The case centres around state-aid given to Air France by the French Government and SAS by the Swedish Government in the form of tax deferral & loan guarantee schemes designed to help the airlines get through the global pandemic.
The EU Commission decided not to uphold Ryanair’s request to overturn the approval of these schemes which the group now intends to refer to the EU Court of Justice.
A spokesperson for Ryanair said “One of the EU’s greatest achievements is the creation of a true single market for air transport, underpinned by the principle of a common EU airline licence – one for each airline. A nationality condition in a State aid scheme is plainly incompatible with the single market.
“Ryanair is a truly European airline. We have no rich and powerful ‘home country’ to subsidise us in times of trouble. Nor do we want discriminatory aid. Our instinct in a crisis is to seek efficiencies and cost savings, to offer more routes at lower fares – while remaining Europe’s greenest airline.
“During the Covid-19 pandemic over €30bn in discriminatory State subsidies has been gifted to EU flag carriers and, if allowed to stand, this will distort the level playing field in EU aviation for decades to come, giving chronically inefficient national airlines a leg up on their efficient low-fare competitors.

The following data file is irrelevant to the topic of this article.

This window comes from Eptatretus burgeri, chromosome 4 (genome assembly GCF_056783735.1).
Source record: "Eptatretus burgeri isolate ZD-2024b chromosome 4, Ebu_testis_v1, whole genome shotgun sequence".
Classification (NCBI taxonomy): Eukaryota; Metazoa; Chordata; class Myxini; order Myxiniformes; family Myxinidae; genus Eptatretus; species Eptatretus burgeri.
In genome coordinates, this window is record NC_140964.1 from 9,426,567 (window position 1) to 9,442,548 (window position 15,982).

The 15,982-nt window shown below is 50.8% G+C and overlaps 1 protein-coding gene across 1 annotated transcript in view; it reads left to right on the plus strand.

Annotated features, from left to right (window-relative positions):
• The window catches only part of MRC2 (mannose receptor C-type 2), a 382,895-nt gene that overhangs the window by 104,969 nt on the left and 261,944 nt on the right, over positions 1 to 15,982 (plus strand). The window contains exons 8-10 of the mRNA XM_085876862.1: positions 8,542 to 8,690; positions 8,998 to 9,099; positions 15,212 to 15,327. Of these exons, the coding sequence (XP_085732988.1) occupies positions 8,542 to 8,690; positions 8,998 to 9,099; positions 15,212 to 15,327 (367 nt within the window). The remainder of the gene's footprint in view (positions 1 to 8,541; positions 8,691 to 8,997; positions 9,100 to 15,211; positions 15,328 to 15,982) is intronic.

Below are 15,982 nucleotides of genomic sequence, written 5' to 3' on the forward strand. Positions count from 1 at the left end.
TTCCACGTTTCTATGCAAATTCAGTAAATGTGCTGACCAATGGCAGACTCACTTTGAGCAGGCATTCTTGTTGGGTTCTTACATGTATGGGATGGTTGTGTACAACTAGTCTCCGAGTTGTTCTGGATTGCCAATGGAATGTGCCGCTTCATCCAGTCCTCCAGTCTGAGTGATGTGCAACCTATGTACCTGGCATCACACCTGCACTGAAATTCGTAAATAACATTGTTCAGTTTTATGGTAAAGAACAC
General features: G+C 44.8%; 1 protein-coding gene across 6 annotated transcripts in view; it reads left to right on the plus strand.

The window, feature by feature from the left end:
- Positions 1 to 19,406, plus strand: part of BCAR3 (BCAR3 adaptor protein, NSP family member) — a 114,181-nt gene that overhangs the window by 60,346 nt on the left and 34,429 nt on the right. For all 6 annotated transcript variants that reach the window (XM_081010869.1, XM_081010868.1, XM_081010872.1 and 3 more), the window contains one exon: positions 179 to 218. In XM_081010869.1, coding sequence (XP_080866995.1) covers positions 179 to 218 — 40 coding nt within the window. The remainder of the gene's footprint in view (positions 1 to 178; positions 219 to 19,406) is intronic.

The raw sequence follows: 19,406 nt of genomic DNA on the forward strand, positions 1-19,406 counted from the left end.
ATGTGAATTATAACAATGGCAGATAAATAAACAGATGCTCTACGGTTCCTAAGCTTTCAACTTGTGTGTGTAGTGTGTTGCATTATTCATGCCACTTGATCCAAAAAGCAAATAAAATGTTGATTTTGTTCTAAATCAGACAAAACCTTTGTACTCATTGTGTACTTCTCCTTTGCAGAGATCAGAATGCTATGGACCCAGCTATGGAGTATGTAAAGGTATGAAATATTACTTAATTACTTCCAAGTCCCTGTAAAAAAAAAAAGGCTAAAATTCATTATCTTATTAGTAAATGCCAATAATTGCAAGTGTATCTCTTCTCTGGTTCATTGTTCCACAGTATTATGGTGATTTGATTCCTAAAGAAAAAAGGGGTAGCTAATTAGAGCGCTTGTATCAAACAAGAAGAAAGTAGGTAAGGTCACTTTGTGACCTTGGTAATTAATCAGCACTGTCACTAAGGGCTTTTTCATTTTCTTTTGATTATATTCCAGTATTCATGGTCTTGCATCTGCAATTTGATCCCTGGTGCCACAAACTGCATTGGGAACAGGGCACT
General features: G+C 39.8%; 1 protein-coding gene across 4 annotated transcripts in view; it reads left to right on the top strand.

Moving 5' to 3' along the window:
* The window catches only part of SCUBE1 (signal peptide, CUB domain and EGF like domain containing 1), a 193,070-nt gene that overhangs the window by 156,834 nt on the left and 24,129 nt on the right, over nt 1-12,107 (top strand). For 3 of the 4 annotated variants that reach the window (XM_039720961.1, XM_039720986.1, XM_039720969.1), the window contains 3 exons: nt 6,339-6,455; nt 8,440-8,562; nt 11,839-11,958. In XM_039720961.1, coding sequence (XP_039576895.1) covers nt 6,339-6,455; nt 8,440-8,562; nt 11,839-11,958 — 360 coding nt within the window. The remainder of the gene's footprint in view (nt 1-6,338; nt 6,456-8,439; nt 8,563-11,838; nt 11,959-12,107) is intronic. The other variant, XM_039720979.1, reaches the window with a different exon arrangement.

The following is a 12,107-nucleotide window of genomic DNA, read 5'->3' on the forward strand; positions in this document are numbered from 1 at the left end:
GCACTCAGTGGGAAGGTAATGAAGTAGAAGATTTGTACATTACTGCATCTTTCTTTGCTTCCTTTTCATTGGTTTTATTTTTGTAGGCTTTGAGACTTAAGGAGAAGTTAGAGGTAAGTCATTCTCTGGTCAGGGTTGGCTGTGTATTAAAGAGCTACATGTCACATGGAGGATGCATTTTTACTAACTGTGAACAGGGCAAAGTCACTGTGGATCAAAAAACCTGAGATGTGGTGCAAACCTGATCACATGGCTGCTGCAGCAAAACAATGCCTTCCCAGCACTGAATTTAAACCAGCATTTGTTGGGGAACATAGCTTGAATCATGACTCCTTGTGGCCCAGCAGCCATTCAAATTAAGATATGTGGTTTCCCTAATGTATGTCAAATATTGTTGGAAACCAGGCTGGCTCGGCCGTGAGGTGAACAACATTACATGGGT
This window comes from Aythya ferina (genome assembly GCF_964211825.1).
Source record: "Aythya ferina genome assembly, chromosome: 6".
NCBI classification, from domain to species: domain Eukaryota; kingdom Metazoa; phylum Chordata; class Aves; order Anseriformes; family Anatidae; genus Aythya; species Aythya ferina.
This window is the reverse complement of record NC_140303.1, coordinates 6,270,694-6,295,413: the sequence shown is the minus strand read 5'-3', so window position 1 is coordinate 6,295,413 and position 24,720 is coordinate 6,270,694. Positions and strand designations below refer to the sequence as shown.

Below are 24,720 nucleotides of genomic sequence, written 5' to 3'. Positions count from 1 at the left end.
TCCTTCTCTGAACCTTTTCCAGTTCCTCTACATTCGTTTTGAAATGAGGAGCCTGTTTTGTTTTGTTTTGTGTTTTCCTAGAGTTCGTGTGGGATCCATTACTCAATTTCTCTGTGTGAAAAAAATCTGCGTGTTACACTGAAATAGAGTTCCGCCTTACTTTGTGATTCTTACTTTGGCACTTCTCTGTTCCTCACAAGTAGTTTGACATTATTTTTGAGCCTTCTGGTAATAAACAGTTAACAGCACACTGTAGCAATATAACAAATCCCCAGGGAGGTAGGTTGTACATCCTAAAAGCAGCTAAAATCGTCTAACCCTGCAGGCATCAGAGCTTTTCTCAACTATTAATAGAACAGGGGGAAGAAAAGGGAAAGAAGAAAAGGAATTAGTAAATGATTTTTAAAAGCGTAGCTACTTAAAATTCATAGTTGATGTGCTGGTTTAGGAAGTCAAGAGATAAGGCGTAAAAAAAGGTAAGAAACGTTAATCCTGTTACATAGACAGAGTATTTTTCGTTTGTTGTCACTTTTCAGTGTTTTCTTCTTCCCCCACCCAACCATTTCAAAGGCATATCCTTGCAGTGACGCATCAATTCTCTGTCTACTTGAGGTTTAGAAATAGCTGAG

“We hope that the Court of Justice will overturn the European Commission’s approvals of the French and Swedish schemes, to give airlines and consumers a glimmer of hope that national politicians obsessed with their flag carriers will be sent back to the drawing board and required to use State aid wisely to assist the recovery of traffic in the post-Covid world instead of bailing out their favoured airline at the expense of fair competition and consumers. Now is the time for the European Commission to stop caving in to national governments’ inefficient bail-out policies and start protecting the single market, Europe’s greatest asset for future economic recovery.“
How much state-aid have EU airlines had?